Sen. Lindsey Graham (R-S.C.) ended his long-shot presidential bid Monday, telling supporters in a web video that he succeeded in changing the conversation about how to fight the Islamic State.
"Four months ago, at the very first debate, I said that any candidate who did not understand that we need more American troops on the ground in Iraq and Syria to defeat ISIL was not ready to be commander in chief," said Graham. "At that time, no one stepped forward to join me. Today, most of my fellow candidates have come to recognize this is what's needed." The Islamic State, a terrorist organization that controls large tracts of Iraq and Syria, is also known as ISIS and ISIL.
Graham's bid, which never cracked 1 percent in primary polls, locked up an unusual amount of elite support. Sen. John McCain (R-Ariz.), his closest friend in the Senate, immediately endorsed Graham and campaigned with him throughout New Hampshire. Scores of South Carolina donors, who might have otherwise jumped to higher-polling candidates, stayed on Graham's team out of loyalty -- and on the chance that his moderate campaign broke through.
"I think we all owe him a debt of gratitude," said David Wilkins, the South Carolina chairman of Graham's finance committee, who served as ambassador to Canada under George W. Bush. "His decision frees up a lot of very strong Lindsey Graham supporters here to make new endorsements, but it's too soon for me. This is Lindsey's day."
By leaving the race Monday, Graham was able to remove his name from his home state's primary ballot, creating the sort of free-for-all in the first Southern contest that candidates such as Jeb Bush and Sen. Marco Rubio (R-Fla.) have desired for months. Matt Moore, the chairman of the South Carolina Republican Party, confirmed that Graham was off the ballot within 40 minutes of the announcement.
That spared Graham a likely defeat in his home state, and marked the end of a candidacy that even opponents came to respect. Graham liked to tell audiences that he had been dubbed "Lindsey Gomez" and "Grahamnesty" for his work on multiple immigration reform bills, yet won a competitive 2014 Senate re-nomination fight. He hoped that proved the GOP was more moderate than advertised; his political opponents credited his success to his jovial, honest, and open personality.
"To his credit, I think Lindsey Graham is one of the few who has been at least honest about suggesting 'here is something I would do that the president is not doing,'" President Obama told NPR in an interview published shortly before Graham quit the race. "He doesn't just talk about being louder or sounding tougher in the process."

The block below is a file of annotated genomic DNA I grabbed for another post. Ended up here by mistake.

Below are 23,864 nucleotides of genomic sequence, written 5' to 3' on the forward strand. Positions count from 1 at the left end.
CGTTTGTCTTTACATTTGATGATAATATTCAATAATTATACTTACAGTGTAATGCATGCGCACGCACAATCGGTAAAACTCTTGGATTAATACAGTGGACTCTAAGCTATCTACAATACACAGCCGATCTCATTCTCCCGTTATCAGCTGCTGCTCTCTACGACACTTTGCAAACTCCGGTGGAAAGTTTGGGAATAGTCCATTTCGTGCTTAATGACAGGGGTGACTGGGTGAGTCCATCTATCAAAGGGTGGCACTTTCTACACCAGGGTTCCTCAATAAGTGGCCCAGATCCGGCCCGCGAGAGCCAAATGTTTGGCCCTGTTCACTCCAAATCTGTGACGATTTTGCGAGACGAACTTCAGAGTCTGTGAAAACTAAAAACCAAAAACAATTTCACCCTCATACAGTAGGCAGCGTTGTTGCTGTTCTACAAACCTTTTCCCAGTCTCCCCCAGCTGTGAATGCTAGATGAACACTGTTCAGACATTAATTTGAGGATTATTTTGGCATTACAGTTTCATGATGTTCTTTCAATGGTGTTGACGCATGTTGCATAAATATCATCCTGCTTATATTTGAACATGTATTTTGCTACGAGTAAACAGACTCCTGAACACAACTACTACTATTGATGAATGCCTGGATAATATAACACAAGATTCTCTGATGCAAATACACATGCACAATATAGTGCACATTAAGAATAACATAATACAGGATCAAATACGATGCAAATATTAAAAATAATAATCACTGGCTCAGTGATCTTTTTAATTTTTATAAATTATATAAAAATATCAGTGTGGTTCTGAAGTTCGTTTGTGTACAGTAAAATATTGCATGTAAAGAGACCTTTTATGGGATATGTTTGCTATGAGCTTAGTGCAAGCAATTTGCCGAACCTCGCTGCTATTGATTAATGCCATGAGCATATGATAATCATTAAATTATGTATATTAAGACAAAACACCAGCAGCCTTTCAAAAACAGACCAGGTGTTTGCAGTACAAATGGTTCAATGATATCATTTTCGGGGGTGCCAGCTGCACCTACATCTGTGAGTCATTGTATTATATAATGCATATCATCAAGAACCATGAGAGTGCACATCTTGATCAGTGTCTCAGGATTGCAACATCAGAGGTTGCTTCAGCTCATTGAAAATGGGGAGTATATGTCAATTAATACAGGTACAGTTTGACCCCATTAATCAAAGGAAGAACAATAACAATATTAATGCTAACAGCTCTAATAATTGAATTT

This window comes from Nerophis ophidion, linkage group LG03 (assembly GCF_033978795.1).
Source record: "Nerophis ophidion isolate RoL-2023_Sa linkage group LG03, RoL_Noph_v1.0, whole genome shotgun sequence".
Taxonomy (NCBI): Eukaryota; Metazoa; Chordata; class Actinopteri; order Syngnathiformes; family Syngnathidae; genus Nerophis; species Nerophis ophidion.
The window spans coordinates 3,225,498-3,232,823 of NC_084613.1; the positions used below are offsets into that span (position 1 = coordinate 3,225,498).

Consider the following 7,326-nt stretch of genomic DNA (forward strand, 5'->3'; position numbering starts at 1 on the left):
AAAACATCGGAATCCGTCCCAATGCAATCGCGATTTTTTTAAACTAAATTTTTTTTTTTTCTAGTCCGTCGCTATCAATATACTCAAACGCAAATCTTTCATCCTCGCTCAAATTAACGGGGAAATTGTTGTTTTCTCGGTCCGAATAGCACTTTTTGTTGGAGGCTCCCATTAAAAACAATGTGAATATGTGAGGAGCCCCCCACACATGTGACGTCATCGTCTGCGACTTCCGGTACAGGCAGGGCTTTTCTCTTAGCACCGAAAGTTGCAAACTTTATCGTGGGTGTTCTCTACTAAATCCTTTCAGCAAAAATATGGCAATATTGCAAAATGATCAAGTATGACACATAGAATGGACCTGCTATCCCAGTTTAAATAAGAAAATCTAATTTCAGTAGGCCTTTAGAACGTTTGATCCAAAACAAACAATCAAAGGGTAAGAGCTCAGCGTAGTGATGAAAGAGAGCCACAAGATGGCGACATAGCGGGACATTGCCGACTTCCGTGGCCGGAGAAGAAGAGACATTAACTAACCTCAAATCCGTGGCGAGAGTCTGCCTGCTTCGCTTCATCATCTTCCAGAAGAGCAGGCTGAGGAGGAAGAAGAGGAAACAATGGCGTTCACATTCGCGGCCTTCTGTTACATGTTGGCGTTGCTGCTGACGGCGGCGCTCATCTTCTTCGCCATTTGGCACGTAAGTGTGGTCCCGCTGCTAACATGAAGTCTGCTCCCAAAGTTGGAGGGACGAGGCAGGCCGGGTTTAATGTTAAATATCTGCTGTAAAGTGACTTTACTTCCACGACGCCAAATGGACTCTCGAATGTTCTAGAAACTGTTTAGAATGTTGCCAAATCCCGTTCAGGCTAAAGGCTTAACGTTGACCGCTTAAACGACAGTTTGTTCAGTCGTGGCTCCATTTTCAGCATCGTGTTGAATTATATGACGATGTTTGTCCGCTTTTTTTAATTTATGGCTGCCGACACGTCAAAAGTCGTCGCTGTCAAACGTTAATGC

Just six days ago, Graham -- whose sizable Senate campaign war chest gave him more financial stability than other underdogs -- was resisting any rumor that he might quit or pull his name off the ballot. In the Las Vegas debate spin room, after what will have been his last "undercard" performance, Graham said that he would push at least through the New Hampshire primary. Yet privately, according to Graham strategist Brett O'Donnell, the senator was thinking about a way out of the race.
"It’s something he’s been contemplating for a while and he waited for a bit, just wanted to make sure," O'Donnell said in an interview. "It came together over the weekend but it’s been on his mind for a few weeks. If you know him, you know he’s fiscally responsible. He was raised that way and he didn’t want to go into debt on the campaign. I know that was weighing on him. He wanted to go out on his own terms. So, after a great debate last week -- he dominated the undercard in our view -- it was time. He ends it on a high."
Still, he would have preferred to end it a little higher. In January, when Graham announced his presidential exploratory committee, he was excited about the chance to challenge Sen. Rand Paul (R-Ky.) to a debate over his "isolationism." When Sen. Ted Cruz (R-Tex.) began to rise in polls, Graham condemned his politics, warning a gathering of the Republican Jewish Coalition that unbending right-wing stances would doom the party in 2016.
"If you are going to tell a woman who has been raped she has to carry the child of a rapist, you’re losing most Americans," said Graham. "Good luck with that.”
Yet it was Donald Trump, the Republican frontrunner whom no one saw coming, that absorbed most of Graham's attacks. The senator, a retired colonel in the Air Force Reserves and a sponsor of multiple immigration reform bills, characterized Trump as a "xenophobic" ignoramus whose campaign was making the country and Republican Party weaker.
"Donald Trump has done the one single thing you cannot do: Declare war on Islam itself," Graham said at the final undercard debate. "ISIL would be dancing in the streets; they just don't believe in dancing."
Network and party decisions to cleave the swollen Republican field into main stage and "undercard" debates meant that Graham never got to confront Paul, Cruz, or Trump. An effort to change the format, which O'Donnell participated in, did not elevate the candidate to prime time. He was left making his arguments on the more accessible, and familiar, format of cable news interviews. On Monday, he returned to that role, giving CNN an interview about how the Republican Party needed to follow his lead on foreign policy.
"My campaign has come to the point where I need to think about getting out and helping somebody else," Graham told CNN's Kate Bolduan after the announcement. "Jeb and Marco are very sync with where I’m at. [So are] Christie and Kasich."
Graham's actual endorsement might be in less demand than those of his donors -- or McCain. But by bowing out, Graham will not face voters again until 2020, after the next president's full first term.
"I want to help whoever's president," Graham told reporters in Las Vegas. "I don't care if it's Donald Trump or Hillary Clinton. We've got a war we need to win."